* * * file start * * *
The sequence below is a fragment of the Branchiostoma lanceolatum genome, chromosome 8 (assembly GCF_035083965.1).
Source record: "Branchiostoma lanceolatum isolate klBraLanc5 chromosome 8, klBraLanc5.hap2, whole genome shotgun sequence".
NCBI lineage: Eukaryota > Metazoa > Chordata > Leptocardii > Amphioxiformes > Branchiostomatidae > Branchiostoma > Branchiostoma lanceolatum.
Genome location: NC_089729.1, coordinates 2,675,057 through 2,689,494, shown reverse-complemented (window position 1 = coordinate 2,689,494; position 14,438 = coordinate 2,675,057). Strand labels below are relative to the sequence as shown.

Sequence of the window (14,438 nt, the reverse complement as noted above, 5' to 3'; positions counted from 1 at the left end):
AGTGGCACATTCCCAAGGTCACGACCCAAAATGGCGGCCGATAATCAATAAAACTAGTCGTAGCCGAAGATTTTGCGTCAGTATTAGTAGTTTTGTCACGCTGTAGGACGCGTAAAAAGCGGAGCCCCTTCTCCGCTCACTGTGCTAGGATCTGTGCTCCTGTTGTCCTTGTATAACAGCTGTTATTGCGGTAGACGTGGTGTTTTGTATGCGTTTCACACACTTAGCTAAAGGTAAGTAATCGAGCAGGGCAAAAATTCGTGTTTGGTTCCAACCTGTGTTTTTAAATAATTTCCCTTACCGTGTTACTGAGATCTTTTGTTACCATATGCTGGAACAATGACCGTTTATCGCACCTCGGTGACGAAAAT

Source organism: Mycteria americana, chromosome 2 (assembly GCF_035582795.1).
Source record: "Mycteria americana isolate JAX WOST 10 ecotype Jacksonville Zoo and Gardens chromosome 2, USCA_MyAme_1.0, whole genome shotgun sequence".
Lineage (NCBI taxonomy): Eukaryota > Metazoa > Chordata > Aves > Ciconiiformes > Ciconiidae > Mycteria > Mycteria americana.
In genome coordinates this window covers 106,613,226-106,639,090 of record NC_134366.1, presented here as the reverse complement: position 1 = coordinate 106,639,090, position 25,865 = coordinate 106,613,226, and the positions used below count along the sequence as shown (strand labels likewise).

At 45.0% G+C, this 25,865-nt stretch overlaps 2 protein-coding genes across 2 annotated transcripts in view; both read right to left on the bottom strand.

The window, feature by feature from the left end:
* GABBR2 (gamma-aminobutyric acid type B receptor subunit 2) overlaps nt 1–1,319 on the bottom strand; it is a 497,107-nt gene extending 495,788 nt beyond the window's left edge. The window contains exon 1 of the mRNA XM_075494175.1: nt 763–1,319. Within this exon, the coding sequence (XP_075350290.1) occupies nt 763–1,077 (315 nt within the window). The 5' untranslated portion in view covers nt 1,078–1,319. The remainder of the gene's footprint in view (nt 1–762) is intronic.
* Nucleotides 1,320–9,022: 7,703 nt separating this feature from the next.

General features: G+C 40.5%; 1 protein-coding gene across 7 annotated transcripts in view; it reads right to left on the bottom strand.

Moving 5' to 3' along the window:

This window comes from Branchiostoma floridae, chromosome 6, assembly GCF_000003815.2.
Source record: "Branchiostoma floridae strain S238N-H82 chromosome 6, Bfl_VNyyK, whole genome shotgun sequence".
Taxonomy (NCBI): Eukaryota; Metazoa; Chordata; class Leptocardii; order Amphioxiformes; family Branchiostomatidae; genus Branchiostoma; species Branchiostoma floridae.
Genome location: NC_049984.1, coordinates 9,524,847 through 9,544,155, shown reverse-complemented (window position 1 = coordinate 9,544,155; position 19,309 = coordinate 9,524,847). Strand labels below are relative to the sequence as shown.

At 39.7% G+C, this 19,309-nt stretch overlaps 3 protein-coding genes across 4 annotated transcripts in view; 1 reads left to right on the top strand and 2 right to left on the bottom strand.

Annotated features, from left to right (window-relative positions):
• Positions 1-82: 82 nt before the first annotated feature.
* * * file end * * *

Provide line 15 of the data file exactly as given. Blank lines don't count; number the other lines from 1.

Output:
General features: G+C 40.5%; 1 protein-coding gene across 7 annotated transcripts in view; it reads right to left on the bottom strand.